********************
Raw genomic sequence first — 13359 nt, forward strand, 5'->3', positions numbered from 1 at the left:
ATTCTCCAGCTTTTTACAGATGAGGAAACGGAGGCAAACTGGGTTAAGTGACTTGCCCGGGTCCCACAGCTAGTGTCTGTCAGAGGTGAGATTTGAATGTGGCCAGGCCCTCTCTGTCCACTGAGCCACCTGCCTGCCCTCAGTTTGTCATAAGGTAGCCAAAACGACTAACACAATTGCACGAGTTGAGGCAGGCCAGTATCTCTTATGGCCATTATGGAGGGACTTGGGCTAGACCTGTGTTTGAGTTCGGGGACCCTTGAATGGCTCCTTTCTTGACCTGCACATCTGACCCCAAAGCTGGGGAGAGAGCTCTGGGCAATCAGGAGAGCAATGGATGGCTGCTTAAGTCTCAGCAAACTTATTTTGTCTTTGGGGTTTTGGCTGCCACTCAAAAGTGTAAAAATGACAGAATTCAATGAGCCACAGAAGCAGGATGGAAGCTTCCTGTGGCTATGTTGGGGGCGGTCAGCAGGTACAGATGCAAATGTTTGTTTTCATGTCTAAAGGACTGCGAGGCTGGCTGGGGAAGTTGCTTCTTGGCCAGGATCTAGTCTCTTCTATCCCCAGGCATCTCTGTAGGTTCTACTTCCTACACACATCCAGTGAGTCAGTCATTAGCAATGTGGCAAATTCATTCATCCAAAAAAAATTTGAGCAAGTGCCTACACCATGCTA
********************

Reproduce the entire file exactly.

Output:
Raw genomic sequence first — 13359 nt, forward strand, 5'->3', positions numbered from 1 at the left:
ATTCTCCAGCTTTTTACAGATGAGGAAACGGAGGCAAACTGGGTTAAGTGACTTGCCCGGGTCCCACAGCTAGTGTCTGTCAGAGGTGAGATTTGAATGTGGCCAGGCCCTCTCTGTCCACTGAGCCACCTGCCTGCCCTCAGTTTGTCATAAGGTAGCCAAAACGACTAACACAATTGCACGAGTTGAGGCAGGCCAGTATCTCTTATGGCCATTATGGAGGGACTTGGGCTAGACCTGTGTTTGAGTTCGGGGACCCTTGAATGGCTCCTTTCTTGACCTGCACATCTGACCCCAAAGCTGGGGAGAGAGCTCTGGGCAATCAGGAGAGCAATGGATGGCTGCTTAAGTCTCAGCAAACTTATTTTGTCTTTGGGGTTTTGGCTGCCACTCAAAAGTGTAAAAATGACAGAATTCAATGAGCCACAGAAGCAGGATGGAAGCTTCCTGTGGCTATGTTGGGGGCGGTCAGCAGGTACAGATGCAAATGTTTGTTTTCATGTCTAAAGGACTGCGAGGCTGGCTGGGGAAGTTGCTTCTTGGCCAGGATCTAGTCTCTTCTATCCCCAGGCATCTCTGTAGGTTCTACTTCCTACACACATCCAGTGAGTCAGTCATTAGCAATGTGGCAAATTCATTCATCCAAAAAAAATTTGAGCAAGTGCCTACACCATGCTA